Patience and sensitivity were a top priority in terms of building trust, and it was also Bridgman who made one of the most productive contacts of any Orientalist artist. Overwintering in Algiers, he became friendly with a 30-year old widow called Baïa, who “had posed for artists a good deal; but since, with her youth on the wane, that lucrative occupation had become rarer...” He stayed regularly at her residence and was privy to the daily events and activities of the household’s womenfolk. The result was meticulously observed domestic scenes such as that depicted in The Weaver, unique in the male Orientalist canon. Bridgman and Baïa became good friends and remained in contact by mail for years after he had returned to his home in France.

Their travels over, artists would resume work in their studios and start producing the paintings that marked the culmination of the entire process. Many of these studios were recreations of the Orient, lavishly decked out with appropriate paraphernalia ranging from ceramics and lamps to costumes and carpets. Many artists had acquired vast such collections, none more so than Ludwig Deutsch, one of the most accomplished studio workers of all. His paintings are filled with artefacts that he had assembled over the course of several visits to Egypt, but of particular interest are the models that he used in his hallmark single-figure paintings. These works were produced in his Paris studio using locally based Arab and African sitters, with two particular men each featuring multiple times, one in A Moment of Repose and The Scholar (among other works), and the other in paintings such as The Palace Guard.

In London, Frederick Goodall regularly employed the services of an Arab model he called “Old Hasman”, whom he valued greatly for his ability to sit still for long periods. On one occasion Hasman fell asleep on a dummy camel made by Goodall from boxes, pillows and bedding, promptly falling off but seemingly “without hurting himself in the least”. Artists also used what were known as lay figures. These were mannequins, usually made of wood but with muscles and shaping created by woollen padding. The joints were articulated to allow a range of difficult postures, such as holding water vessels aloft or dance positions, as in Charles Wilda’s The Dancer. Usually a live model would be asked to strike the required pose, from which the artist would make a quick sketch before resuming work later using a lay figure.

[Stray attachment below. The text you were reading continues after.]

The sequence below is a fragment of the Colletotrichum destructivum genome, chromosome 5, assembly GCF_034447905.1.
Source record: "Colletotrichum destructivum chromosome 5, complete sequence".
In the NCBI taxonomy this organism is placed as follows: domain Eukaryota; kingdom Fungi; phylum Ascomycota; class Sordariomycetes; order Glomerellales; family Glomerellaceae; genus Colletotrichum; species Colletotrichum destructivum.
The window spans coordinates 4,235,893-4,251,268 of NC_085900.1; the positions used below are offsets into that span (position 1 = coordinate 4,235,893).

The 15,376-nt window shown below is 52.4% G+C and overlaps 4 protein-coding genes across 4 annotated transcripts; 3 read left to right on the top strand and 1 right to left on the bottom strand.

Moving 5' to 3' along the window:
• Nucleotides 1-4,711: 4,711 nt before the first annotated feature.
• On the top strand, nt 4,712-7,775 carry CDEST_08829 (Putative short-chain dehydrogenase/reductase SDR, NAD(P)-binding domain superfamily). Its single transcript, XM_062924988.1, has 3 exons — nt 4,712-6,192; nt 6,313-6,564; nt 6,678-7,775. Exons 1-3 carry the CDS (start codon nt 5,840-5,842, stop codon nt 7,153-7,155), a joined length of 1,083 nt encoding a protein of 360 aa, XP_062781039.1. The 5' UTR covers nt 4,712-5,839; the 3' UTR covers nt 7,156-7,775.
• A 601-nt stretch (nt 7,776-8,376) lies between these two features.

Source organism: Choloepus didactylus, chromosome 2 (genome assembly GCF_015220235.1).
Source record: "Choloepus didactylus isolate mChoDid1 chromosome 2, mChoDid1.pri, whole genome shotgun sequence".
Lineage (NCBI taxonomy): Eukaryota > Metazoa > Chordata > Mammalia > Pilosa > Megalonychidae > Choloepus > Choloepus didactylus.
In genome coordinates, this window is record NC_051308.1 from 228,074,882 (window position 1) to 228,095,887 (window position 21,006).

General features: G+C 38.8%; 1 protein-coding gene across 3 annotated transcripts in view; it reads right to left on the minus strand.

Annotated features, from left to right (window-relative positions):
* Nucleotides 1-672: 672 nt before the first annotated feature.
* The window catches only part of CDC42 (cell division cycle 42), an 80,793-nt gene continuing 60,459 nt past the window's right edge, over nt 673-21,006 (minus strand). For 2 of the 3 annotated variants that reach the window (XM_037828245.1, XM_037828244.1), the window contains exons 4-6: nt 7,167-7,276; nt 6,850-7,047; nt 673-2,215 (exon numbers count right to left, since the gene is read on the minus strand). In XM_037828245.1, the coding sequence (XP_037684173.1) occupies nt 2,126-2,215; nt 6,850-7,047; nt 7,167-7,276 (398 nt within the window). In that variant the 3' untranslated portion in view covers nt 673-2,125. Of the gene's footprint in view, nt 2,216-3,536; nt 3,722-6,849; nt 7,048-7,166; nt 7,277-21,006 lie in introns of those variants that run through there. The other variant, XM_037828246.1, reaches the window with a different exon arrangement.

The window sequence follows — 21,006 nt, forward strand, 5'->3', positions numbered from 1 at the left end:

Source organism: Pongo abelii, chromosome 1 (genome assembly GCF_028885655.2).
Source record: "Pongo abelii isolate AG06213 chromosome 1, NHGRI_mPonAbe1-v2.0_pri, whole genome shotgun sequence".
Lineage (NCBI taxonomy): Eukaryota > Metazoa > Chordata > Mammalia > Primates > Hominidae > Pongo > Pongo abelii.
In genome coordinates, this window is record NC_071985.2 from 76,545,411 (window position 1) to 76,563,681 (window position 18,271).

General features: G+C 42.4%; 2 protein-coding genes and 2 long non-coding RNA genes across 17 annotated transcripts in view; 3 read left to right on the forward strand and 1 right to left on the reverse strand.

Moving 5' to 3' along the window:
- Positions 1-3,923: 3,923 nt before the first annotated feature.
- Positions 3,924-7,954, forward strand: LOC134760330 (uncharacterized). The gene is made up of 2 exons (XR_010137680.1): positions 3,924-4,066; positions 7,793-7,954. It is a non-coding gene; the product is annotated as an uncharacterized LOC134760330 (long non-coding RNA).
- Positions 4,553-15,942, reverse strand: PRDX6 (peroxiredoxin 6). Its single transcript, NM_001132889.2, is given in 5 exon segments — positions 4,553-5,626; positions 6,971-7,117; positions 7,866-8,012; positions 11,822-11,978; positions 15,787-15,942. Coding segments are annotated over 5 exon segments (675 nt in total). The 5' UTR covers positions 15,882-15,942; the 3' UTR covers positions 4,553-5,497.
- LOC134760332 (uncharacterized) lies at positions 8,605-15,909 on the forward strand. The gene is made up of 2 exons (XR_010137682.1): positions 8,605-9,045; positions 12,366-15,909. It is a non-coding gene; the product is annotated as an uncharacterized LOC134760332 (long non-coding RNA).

Certain types of Oriental personality were particularly popular with collectors. Especially favoured were the dashing bashi-bazouks of Cairo, descendants of Albanian mercenaries and who still wore their traditional white arnaut skirts. Jean-Léon Gérôme was especially skilled in their portrayal, and his huge collection of photographs is known to have included two images of men – probably paid models wearing outfits from the artist’s own costume collection – dressed as bashi-bazouks. The results appear in works like Arnaut of Cairo and Egyptian Recruits Crossing The Desert.

Such intricate and lavish compositions were the mainstay of Orientalist art, their highly accomplished character belying the trials and tribulations involved in depicting realistic human types and activities. It is testament to the persistence and ingenuity of the artists concerned that we are able to enjoy such resonant masterpieces today.

19th Century European Paintings